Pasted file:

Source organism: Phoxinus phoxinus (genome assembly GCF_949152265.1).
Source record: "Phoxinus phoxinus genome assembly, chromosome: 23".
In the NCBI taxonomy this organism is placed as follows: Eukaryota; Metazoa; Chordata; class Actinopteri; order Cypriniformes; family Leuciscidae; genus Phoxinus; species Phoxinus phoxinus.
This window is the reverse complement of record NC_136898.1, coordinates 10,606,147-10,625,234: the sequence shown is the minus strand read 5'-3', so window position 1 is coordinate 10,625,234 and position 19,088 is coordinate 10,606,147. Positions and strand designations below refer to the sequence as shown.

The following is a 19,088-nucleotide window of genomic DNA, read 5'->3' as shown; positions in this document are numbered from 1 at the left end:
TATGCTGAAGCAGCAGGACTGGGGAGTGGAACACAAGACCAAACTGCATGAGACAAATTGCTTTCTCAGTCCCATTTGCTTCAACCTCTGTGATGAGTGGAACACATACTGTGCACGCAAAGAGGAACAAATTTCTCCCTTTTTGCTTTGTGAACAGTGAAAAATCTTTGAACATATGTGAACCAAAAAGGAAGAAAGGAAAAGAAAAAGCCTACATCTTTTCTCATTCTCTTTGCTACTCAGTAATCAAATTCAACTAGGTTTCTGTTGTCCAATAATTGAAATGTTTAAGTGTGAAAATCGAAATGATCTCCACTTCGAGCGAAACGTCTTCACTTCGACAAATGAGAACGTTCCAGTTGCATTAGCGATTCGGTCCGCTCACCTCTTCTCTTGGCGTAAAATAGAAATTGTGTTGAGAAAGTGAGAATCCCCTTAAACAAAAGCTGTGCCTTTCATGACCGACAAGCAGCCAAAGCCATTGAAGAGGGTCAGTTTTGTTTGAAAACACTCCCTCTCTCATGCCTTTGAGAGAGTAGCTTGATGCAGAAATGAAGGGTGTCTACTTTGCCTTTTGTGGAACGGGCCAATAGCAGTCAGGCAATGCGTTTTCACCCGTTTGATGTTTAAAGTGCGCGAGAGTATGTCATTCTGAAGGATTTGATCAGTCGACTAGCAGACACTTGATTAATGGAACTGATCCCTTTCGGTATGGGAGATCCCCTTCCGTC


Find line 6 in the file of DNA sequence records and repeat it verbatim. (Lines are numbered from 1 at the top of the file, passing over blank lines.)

TATGCTGAAGCAGCAGGACTGGGGAGTGGAACACAAGACCAAACTGCATGAGACAAATTGCTTTCTCAGTCCCATTTGCTTCAACCTCTGTGATGAGTGGAACACATACTGTGCACGCAAAGAGGAACAAATTTCTCCCTTTTTGCTTTGTGAACAGTGAAAAATCTTTGAACATATGTGAACCAAAAAGGAAGAAAGGAAAAGAAAAAGCCTACATCTTTTCTCATTCTCTTTGCTACTCAGTAATCAAATTCAACTAGGTTTCTGTTGTCCAATAATTGAAATGTTTAAGTGTGAAAATCGAAATGATCTCCACTTCGAGCGAAACGTCTTCACTTCGACAAATGAGAACGTTCCAGTTGCATTAGCGATTCGGTCCGCTCACCTCTTCTCTTGGCGTAAAATAGAAATTGTGTTGAGAAAGTGAGAATCCCCTTAAACAAAAGCTGTGCCTTTCATGACCGACAAGCAGCCAAAGCCATTGAAGAGGGTCAGTTTTGTTTGAAAACACTCCCTCTCTCATGCCTTTGAGAGAGTAGCTTGATGCAGAAATGAAGGGTGTCTACTTTGCCTTTTGTGGAACGGGCCAATAGCAGTCAGGCAATGCGTTTTCACCCGTTTGATGTTTAAAGTGCGCGAGAGTATGTCATTCTGAAGGATTTGATCAGTCGACTAGCAGACACTTGATTAATGGAACTGATCCCTTTCGGTATGGGAGATCCCCTTCCGTC